The Nationality Law, if passed, would enshrine Israel’s status as a Jewish State. But it would also allow Jewish communities to reject non-Jewish residents. Israel’s president and deputy A.G. are concerned about the Nationality Law – is it really a threat to Israeli democracy?  More at YNET.

It’s hard to understand how a right-wing coalition that wages eternal war against BDS and its activists is undeterred by the proposed Nation-State Law clause that would allow Jewish local councils to legally exclude Arabs, given the probability that it will provide a justifiable pretext to accuse Israel of apartheid. Even the more moderate members of the coalition are capitulating to the ugly tide of nationalism that is sweeping some parts of the Israeli public and bowing their heads to Netanyahu’s cynical, rabble-rousing machinations.

“After seventy years it’s time to have such a law. There was a lot of noise around the law. I didn’t find a single one that had any justification. Basically, this is about the fact that the State of Israel is the nation-state of the Jewish People. It’s about the flag being such a flag, the language such a language, and Independence Day such a holiday, and so on,” says [Professor] Diskin. He explains that opponents of the Nationality Law oppose the State of Israel as the nation-state of the Jewish People. “This law contains no violation of personal or collective rights of anyone else.”

The main problem with the Nationality Law is not that it is “racist” – striving to live separately is not necessarily racism. The main problem with the Nationality Law is not “international repercussions” – not in a world of Trump and Putin. That problem is that this law is unnecessary. Namely, that it violates the contract between a people and their politicians. The contract dictates: we elect you to identify problems and solve them. The Nationality Law is a move in the opposite direction: the legislators create a problem and then further complicate it.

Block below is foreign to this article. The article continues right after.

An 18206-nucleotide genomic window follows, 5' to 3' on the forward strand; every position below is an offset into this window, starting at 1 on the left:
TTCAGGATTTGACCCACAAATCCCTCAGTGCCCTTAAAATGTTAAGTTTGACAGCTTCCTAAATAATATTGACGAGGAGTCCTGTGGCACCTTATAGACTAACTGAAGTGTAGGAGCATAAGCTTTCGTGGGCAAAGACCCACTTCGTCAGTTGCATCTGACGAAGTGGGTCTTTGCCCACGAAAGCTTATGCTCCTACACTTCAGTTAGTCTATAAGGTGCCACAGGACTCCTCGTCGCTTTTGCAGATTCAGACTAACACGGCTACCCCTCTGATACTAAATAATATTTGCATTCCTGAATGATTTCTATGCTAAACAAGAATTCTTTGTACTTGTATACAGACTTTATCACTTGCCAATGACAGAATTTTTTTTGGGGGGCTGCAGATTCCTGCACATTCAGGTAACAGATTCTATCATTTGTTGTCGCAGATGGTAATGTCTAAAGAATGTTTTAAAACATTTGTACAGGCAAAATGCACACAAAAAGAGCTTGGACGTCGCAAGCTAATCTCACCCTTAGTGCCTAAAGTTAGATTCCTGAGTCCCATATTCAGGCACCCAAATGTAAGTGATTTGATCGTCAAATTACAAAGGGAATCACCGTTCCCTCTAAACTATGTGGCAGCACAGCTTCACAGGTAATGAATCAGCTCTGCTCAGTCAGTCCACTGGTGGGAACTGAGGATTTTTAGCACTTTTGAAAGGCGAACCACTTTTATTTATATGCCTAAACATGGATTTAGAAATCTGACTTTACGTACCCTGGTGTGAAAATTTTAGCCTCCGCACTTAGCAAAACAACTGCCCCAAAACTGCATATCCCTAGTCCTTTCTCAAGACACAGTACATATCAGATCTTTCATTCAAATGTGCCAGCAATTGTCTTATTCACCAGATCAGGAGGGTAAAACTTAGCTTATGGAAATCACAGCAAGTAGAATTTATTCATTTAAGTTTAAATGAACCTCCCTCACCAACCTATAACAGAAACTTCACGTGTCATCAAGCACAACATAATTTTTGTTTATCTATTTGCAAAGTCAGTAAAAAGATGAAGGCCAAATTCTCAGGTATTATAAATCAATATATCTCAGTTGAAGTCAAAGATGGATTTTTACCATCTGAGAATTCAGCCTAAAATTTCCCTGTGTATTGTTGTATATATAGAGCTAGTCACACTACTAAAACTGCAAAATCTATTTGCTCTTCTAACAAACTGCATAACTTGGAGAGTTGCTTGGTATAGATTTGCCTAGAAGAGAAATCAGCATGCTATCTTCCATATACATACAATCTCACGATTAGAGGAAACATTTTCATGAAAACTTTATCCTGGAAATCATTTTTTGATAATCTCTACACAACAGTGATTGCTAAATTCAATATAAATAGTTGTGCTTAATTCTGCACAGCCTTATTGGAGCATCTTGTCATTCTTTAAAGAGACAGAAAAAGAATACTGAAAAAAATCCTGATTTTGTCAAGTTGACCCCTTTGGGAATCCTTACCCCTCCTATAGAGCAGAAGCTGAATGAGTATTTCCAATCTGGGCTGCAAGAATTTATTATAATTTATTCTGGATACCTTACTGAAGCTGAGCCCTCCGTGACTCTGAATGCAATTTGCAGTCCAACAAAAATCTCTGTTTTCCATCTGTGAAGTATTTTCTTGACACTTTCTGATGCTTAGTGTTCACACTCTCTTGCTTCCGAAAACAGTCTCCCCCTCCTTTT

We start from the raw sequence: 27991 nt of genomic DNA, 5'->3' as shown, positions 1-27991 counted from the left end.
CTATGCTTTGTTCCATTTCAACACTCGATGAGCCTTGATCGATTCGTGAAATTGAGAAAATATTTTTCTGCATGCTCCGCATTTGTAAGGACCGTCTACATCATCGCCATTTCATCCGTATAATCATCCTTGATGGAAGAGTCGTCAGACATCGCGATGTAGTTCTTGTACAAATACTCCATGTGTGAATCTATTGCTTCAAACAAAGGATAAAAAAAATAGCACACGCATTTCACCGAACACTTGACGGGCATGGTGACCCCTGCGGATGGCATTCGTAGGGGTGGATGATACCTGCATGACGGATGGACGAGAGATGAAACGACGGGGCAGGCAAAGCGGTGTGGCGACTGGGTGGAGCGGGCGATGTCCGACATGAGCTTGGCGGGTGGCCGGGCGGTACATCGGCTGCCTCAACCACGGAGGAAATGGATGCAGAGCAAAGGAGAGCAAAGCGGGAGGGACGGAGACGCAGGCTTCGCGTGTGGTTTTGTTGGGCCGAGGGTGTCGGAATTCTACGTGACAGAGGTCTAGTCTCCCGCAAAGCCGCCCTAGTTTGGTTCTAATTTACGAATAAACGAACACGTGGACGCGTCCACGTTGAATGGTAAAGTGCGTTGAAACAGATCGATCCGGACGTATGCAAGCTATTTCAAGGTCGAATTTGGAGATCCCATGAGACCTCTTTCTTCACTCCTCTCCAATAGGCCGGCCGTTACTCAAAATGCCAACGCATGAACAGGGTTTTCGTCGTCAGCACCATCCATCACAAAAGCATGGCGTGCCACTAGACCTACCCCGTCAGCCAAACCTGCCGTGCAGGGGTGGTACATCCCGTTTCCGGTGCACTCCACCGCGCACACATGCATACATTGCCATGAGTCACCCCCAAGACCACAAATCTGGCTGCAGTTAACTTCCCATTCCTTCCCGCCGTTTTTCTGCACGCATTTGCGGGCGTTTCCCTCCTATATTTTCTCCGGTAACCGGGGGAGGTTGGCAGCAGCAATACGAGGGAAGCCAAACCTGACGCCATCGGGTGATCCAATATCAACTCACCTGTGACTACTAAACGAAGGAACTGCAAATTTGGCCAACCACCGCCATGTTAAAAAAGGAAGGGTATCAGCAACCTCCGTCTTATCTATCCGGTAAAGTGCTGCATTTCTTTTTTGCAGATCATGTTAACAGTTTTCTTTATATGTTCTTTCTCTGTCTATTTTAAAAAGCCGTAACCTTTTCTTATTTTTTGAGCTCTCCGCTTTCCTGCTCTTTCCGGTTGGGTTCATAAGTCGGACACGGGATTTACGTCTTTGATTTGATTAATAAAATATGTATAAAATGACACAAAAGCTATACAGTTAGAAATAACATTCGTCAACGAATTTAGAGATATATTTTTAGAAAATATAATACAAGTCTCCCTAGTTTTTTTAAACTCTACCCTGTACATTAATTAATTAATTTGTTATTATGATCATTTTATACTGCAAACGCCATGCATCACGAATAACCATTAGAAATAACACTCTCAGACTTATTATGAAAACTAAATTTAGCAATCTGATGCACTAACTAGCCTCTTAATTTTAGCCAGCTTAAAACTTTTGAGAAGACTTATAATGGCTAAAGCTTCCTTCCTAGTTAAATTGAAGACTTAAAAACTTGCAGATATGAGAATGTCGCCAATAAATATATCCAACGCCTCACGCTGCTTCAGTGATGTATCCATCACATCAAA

Why Is Trump Suddenly So Concerned with Baby Formula?

The Trump administration went to great lengths to oppose an Ecuador-sponsored World Health Organization resolution promoting breastfeeding over formula. The debates about breastmilk versus formula amongst parents are known to get heated – but why is Trump so concerned?

According to a dozen sources from several countries who spoke to the New York times on the condition of anonymity, the Trump administration threatened to impose trade sanctions on Ecuador and withhold needed military aid. Ecuador folded right away… In the end, guess who came to the rescue of vulnerable infants? Russia. Yes, to protect the profits of baby formula industry, the United States ceded the moral high ground to Vladimir Putin. And, you guessed it, Trump’s people didn’t confront Russia, and the resolution passed overwhelmingly… That reduces our power and influence.

This latest tussle in Geneva follows a decades-long battle by infant-formula makers to promote themselves as essentially on par with breast milk. And while health experts instead say “breast is best,” as this incident shows, policymakers aren’t always willing to put legislation behind that message. Formula makers have responded to the cultural battle over breastfeeding in true corporate form: by lobbying for their interests and marketing their products.

Through his many actions, President Trump is supposedly disrupting the “free trade” consensus. But using trade as a hammer to obtain long-sought goals for corporate interests is as American as apple pie. That’s especially true when it comes to public health, which has perpetually taken a backseat to the desires of multinationals.

3D Printed Guns: A Second Amendment or a First Amendment Issue?

After winning a settlement in his case against the State Department, Cody Wilson, the crypto-anarchist who was once prohibited from publishing his 3D-printed gun designs online, is allowed once again to share his files. This turn of events is sure to upset gun control advocates, but Wilson insists it’s a First Amendment issue – not Second.